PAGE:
Prior to the last illness and death of the late Col. W. G. Bell, he wrote me about the pleasure which he had in attending meetings of your Lanark County Old Timers organization, which enabled him to keep in touch with the town and county where he was born. In replying to cousin Willis, I asked him to see if your organization could not be persuaded to show a practical interest in the place of their birth or origin, by contributing a case to its Museum — costing $100 or more. However, Col. Bell‘s death prevented his taking any action. So, I am going to take the liberty of asking if you would be good enough to move in this matter, and acertain if your live organization could not come to our assistance at this juncture. The picture framing which I referred to will cost $75.00 or so, and a case for mammals about the same. All such gifts are credited to the donors by means of brass plates. If only $50.00 could be raised, half of this could go to the framing of the Mazinaw Rock painting and the balance to pay for a Life Membership. If nothing more can be done, we would like very much to have your organization as a Life Member.
However, I must give you some idea as to what has been accomplished towards building up our museum, and its scope.
McGill University (where I studied my geology under Sir William Dawson) gave me 154 mineral specimens, 170 stuffed and mounted birds, the historic Montreal Natural History Society collections of corals (the third largest in the Dominion, and to which the Royal Ontario Museum of Zoology contributed over 35 additional specimens), shells (the fourth largest in Canada, embracing 1,847 species of marine, fresh water and land shells), and other natural history material. The National Museum of Canada assembled 130 birds, and the Geological Survey of Canada over 200 mineral specimens and a small but comprehensive collection of fossils. The Royal Ontario Museum of Mineralogy filled gaps in our Mineral collection, which, with the collection of upper Canada’s first amateur mineralogist and geologist, Dr. James Wilson, of Perth (who was a medical graduate of Edinburgh University, practised his profession in the Perth district from 1821 until 1869), was a personal friend of Sir William Logan, founder and first director of the Geological Survey of Canada, and the discoverer of sundry new minerals (e.g. wilsonite and perthite) and of the oldest known traces of animal life in our rocks (climatihnites wilsoni), hundreds of specimens from my private collection, and many from other sources, constitutes the ninth largest museum assemblage in this country. International Nickel, Chromium Corporation, and the Aluminum Co. of America furnished suites of specimens of their respective ores, rocks and products. The Forest Products Laboratories of Canada supplied specially prepared specimens of practically all our Canadian woods. The Federal and Ontario Archives presented material to our Historical Section (which promises to be one of the best collections representing local or regional history in the Great Dominion), while the great American Museum of Natural History, of New York, sent me a bust of a Sioux Indian, photographs taken by Dr. Miner on the ocean bottom, depicting coral reefs off the Bahaman coast, others relating to prehistoric man, publications, etc. I am trying to collect as many as possible of the implements, tools, utensils, and personal belongings of the pioneers of the Perth Military Settlement, the Lanark Military Settlement, and the famous old Bathurst District — to ensure their preservation, for the edification of this and succeeding generations. Mrs. Henry M. Ami, of Ottawa, presented the second-best collection in Canada of the prehistoric Cliff Dwellers’ pottery of the American Southwest (valued at over $1,500, and in memory of her internationally known husband, the late Dr. Ami) and material relating to prehistoric man from the excavations in the Dordogne region of Southern France, which Dr. Ami was directing at the time of his death. Another unique exhibit consists of the remarkable collection of Western Plains Indian material made by the late Dr. Charles Mair, founder of the Canadian School of Nature Poetry, first Canadian dramatist of distinction (author of “Tecumseh“), historian of our West, hero of the Red River Rising of 1869-70, participator in the 1885 expedition to quell the second Riel Rebellion, and leading authority on the native races of Western Canada. This has been valued by experts at $5,000, but could not be duplicated at any price. We also have the nucleus of a good collection of relics of Ontario Indians, which is to be augumented by a fine assemblage coming from an estate. Scores of other gifts came from individual mining companies, etc. Then as a result of my recent enjoyable and profitable visit to Toronto, the Royal Ontario Museum of Zoology is presenting fifty or more stuffed and mounted birds, to fill gaps in our existing collection of over 300 specimens, as well as a number of mammals.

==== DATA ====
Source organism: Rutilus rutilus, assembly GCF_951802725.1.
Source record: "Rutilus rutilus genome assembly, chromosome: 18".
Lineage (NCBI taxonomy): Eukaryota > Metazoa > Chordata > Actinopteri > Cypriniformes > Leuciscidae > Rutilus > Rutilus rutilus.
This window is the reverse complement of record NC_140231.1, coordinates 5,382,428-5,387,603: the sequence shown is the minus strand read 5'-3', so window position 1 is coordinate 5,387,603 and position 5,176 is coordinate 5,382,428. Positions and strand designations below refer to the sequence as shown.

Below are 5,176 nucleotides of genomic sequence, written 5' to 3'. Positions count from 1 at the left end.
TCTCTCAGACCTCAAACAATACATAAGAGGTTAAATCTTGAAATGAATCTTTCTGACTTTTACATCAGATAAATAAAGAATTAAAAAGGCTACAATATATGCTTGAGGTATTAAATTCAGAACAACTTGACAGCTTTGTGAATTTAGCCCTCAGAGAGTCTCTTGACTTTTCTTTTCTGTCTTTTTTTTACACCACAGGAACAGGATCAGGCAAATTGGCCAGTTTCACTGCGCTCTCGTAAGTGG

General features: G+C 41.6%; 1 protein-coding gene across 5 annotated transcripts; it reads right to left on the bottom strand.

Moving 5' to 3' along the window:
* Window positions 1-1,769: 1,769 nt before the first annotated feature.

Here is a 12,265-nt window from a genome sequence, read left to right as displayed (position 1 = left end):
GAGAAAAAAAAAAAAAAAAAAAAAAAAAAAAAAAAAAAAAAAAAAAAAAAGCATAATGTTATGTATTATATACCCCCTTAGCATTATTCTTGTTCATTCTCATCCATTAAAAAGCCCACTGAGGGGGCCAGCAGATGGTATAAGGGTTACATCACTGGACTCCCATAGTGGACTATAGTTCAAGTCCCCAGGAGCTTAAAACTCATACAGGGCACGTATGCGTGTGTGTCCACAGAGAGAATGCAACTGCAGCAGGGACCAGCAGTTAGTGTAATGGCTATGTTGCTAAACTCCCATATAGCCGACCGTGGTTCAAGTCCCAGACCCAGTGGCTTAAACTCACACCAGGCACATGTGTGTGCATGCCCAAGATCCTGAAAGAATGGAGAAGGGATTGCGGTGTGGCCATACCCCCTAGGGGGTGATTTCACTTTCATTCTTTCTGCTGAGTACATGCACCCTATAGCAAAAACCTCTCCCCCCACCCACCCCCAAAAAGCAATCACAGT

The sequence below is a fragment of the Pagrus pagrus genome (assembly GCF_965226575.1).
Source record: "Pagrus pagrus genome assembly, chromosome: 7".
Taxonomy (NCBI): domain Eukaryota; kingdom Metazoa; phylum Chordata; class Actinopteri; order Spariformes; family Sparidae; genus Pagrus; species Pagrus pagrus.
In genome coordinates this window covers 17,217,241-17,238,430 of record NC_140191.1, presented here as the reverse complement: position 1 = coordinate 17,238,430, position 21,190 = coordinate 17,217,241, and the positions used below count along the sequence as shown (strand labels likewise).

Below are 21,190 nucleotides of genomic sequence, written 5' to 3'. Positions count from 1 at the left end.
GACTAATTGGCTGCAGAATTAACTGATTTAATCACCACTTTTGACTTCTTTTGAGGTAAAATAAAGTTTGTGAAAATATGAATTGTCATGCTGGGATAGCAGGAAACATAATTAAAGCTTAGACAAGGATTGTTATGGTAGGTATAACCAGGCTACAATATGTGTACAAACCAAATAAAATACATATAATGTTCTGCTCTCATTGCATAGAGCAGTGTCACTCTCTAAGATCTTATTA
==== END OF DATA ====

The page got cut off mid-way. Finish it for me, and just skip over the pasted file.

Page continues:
Before closing, I might say that the late Dr. Charles N. Bell, the McIntyre family (including the late P.C. and Dr. W.H.), and Mrs. Thos. Hart (wife of the late Rev. Dr. Thomas Hart, of the original staff of Manitoba College, and who was a daughter of my mother’s uncle, Judge J.C. Malloch, of Perth) were among my relatives who settled in Winnipeg. In the fall of 1912, I spent two happy months at the Royal Alexandra Hotel, along with a junior partner of an important London financial house, in connection with a western development scheme which would have entailed an expenditure in your Province of about three million dollars. It took considerable negotiations with both Provincial and Federal governments, but we were ready to proceed when the Great War came on and queered the whole proposition. I had taken such a fancy to Winnipeg and the west that I had been anticipating the pleasure of spending much time out there in connection with the direction of the enterprise. Prior to the War, I had averaged four months each year for a number of years in connection with mining business in London, England. Prior to going into private practice (as a mining geologist and explorer), I was connected with the Geological Survey for many years.
Sgd. “A.M. Campbell“
(Hon. Curator, PERTH MUSEUM)